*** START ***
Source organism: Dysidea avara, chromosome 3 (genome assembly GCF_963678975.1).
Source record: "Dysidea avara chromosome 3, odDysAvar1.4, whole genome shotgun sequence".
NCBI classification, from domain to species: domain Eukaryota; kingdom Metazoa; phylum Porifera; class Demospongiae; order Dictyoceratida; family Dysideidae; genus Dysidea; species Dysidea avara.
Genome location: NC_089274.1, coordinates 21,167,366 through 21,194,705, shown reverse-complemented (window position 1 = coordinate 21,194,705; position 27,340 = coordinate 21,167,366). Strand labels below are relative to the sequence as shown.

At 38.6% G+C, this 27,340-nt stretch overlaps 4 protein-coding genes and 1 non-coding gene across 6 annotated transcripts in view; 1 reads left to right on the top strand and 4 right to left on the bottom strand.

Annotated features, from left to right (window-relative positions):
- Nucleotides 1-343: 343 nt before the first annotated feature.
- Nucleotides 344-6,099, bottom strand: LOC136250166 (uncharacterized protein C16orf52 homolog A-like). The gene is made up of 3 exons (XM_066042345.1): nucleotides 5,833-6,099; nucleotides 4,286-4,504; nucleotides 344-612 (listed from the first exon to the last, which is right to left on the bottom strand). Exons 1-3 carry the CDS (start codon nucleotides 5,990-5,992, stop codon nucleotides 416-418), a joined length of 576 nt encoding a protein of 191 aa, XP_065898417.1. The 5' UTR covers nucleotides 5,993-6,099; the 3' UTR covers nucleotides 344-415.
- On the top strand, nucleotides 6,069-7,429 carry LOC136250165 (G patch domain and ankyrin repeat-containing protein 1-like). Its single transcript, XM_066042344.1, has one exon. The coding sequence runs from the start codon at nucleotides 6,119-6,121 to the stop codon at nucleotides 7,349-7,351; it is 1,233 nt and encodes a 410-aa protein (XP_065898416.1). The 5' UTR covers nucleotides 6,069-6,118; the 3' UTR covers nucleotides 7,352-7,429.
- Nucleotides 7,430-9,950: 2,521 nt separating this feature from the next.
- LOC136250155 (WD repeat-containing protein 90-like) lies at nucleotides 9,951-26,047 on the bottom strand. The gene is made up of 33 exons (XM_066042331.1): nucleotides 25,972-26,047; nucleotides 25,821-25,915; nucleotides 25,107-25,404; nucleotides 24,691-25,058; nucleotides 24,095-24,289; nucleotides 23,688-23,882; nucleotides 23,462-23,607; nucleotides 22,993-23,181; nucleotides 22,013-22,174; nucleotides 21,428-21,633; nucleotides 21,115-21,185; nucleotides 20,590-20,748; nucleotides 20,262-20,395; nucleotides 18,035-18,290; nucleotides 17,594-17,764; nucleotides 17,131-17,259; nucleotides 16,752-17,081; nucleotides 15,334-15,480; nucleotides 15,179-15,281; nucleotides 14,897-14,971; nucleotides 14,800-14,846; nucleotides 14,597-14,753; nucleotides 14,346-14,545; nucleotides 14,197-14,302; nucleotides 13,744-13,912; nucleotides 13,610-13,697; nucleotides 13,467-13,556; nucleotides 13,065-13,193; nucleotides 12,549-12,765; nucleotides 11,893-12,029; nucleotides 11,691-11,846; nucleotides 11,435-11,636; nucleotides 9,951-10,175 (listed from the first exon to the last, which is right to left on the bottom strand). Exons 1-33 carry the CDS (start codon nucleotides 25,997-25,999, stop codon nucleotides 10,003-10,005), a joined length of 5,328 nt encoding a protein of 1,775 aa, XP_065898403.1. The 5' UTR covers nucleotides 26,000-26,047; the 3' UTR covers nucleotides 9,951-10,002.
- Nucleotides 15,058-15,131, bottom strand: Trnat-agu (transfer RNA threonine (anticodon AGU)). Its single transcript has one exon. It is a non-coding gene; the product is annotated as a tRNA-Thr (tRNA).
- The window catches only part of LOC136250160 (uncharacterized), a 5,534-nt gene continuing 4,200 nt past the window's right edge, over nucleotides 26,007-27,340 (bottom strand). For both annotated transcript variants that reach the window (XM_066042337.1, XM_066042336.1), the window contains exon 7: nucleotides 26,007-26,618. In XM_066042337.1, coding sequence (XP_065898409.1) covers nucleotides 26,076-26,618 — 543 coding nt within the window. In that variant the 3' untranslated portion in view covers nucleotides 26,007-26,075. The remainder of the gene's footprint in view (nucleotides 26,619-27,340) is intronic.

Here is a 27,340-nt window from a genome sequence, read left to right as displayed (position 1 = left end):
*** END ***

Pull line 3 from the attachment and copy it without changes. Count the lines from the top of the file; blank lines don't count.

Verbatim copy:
NCBI classification, from domain to species: domain Eukaryota; kingdom Metazoa; phylum Porifera; class Demospongiae; order Dictyoceratida; family Dysideidae; genus Dysidea; species Dysidea avara.